Berry Juice is a collection of the best blogs on baby names, pregnancy, and parenting from around the web, including everything from personal naming stories to the academic study of names, pregnancy information to tips on decorating the nursery.
The holiday movie season is always busy, from family-friendly flicks to serious Oscar-worthy dramas.
New movies mean new potential baby names. Don’t believe me? A year ago, we were all queuing up to see the latest Disney animated feature, starring a snow queen with a name that you might have heard ‘round Nameberry in the past twelve months: Elsa.
So let’s go to the movies, and check out the best names on the big screen this winter. From quiet indie flicks to big budget blockbusters, inspiration is as plentiful as the popcorn.
Once again, Whitepages, that huge storehouse of the names of people residing in the U.S., continues its practice of putting together interesting—and often humorous– statistical reports on the popularity of names, particularly focused on holidays.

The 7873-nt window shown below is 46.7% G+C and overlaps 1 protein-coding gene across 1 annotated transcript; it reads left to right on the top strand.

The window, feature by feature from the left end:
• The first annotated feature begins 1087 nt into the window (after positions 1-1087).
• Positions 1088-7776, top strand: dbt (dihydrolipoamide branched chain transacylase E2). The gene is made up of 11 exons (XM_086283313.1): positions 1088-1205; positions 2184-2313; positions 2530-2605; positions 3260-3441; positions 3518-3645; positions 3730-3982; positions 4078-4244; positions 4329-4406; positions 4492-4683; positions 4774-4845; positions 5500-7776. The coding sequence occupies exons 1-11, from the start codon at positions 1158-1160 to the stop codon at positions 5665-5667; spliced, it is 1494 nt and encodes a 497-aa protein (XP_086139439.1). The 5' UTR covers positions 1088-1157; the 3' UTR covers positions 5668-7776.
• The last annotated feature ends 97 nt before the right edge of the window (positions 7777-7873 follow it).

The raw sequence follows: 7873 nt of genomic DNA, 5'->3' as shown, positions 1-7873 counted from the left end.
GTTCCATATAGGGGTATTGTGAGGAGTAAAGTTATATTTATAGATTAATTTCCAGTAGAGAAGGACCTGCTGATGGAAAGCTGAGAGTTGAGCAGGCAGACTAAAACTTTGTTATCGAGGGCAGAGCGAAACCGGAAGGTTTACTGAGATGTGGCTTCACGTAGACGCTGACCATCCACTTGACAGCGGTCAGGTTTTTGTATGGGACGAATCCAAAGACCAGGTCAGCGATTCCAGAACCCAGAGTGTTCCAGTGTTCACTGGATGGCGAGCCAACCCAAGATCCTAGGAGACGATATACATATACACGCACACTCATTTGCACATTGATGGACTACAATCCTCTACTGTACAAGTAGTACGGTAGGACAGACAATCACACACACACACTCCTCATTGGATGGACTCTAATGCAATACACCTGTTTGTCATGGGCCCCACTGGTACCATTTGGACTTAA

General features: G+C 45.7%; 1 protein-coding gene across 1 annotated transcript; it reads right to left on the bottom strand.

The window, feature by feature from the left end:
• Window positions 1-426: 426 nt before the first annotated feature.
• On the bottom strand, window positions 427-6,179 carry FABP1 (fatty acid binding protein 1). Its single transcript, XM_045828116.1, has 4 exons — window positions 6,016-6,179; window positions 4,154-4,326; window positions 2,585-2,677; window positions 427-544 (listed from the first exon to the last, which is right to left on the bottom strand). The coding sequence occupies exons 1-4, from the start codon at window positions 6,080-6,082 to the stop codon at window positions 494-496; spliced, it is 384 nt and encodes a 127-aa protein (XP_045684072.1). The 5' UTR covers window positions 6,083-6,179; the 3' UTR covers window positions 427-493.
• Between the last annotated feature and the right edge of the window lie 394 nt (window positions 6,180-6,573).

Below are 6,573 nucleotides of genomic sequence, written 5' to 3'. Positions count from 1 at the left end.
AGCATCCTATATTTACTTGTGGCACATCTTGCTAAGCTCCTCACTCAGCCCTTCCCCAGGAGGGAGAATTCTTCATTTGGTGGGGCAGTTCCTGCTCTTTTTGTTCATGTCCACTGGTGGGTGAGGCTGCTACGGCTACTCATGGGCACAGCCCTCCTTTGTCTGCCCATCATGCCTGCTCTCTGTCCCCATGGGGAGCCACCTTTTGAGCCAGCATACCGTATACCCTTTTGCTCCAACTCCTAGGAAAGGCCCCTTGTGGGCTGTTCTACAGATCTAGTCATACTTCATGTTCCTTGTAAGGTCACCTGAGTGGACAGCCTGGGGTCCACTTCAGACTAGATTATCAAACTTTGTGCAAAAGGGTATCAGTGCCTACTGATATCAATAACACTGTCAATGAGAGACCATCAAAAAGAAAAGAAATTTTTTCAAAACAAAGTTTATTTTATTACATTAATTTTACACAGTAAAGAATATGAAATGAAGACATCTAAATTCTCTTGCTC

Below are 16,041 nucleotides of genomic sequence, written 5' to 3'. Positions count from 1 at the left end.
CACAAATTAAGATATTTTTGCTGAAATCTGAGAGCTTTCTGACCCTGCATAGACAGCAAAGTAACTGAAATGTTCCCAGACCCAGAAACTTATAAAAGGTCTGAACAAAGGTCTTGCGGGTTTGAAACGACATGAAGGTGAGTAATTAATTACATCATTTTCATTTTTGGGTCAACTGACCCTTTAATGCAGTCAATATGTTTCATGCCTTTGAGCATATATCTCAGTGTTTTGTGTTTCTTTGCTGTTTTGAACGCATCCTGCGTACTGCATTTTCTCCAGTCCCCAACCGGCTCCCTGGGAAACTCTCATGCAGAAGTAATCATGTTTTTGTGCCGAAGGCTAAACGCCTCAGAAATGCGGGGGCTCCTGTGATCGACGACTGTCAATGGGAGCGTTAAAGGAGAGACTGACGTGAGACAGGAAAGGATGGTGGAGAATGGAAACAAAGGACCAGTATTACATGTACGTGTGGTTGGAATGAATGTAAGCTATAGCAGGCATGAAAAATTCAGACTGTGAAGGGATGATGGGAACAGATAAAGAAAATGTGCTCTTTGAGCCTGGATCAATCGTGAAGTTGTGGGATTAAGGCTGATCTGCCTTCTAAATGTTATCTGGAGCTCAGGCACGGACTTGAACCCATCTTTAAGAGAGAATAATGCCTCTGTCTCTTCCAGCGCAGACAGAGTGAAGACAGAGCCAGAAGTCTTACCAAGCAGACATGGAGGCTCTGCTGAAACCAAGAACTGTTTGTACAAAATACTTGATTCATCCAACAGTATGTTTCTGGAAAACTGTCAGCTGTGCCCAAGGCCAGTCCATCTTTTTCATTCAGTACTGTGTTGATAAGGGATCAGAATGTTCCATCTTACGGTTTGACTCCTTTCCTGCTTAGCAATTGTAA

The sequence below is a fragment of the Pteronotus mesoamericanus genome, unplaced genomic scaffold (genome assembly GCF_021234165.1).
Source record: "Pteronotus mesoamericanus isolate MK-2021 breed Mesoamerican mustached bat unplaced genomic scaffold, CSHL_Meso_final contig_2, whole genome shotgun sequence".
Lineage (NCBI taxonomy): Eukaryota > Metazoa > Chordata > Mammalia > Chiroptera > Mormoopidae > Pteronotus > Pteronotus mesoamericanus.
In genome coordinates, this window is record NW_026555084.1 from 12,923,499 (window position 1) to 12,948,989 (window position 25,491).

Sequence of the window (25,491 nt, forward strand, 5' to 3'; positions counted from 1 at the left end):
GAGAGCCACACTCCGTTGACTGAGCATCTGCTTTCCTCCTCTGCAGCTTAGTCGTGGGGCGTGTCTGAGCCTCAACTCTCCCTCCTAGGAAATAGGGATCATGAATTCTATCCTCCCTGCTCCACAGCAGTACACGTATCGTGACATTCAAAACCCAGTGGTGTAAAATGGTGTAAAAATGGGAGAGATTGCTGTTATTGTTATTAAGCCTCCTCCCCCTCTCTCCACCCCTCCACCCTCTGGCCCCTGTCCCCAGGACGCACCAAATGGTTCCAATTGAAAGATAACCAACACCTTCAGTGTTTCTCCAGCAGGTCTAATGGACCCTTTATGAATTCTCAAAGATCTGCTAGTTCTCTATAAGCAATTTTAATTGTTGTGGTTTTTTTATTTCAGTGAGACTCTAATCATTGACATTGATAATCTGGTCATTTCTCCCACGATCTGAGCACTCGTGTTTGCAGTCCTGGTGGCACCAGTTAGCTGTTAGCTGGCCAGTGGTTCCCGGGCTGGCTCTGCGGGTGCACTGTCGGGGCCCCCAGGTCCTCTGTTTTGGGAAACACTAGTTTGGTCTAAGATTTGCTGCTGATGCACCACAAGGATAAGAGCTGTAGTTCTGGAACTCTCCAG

And Christmas is no exception. This current list is of the twelve most festive first and last names in the country, released just in time for the holiday season. Carol (first name) and Bell (last name) were at the top, with 1,148,024 and 385,651 people sharing the names, respectively.
Séverine – This beautiful and feminine name has long been popular in France, though it would seem unusual and rare for a British or American baby. It was the name of the last Bond girl. Last year, it was off the US popularity charts, though in France it ranked at #74 in 2000.
While I was sifting through the data for that piece, I noticed something interesting. Some of the short names that were common in the past (Lynn, Lee, Leigh) haven’t really gone away. They’re just hiding within longer names.
Elizabeth is the only girl name that has been in the Top 100 every year since 1880. It’s no wonder though, as it is a classic name with an abundance of nicknames to create some uniqueness to each special girl. But what about the girls who have the nickname on their birth certificate? They are related to the name by custom alone and may have to explain to people that their name is not actually Elizabeth. These girls have parents who simply loved the diminutive more than the full name. And the popularity of these nicknames-as-given-names is pretty grand.
I consulted with my name sums database (all given names since 1880 totaled) and picked out the names that are well known nicknames for Elizabeth. I did not include all possible spellings of each nickname, such as Elleigh or Alyzah.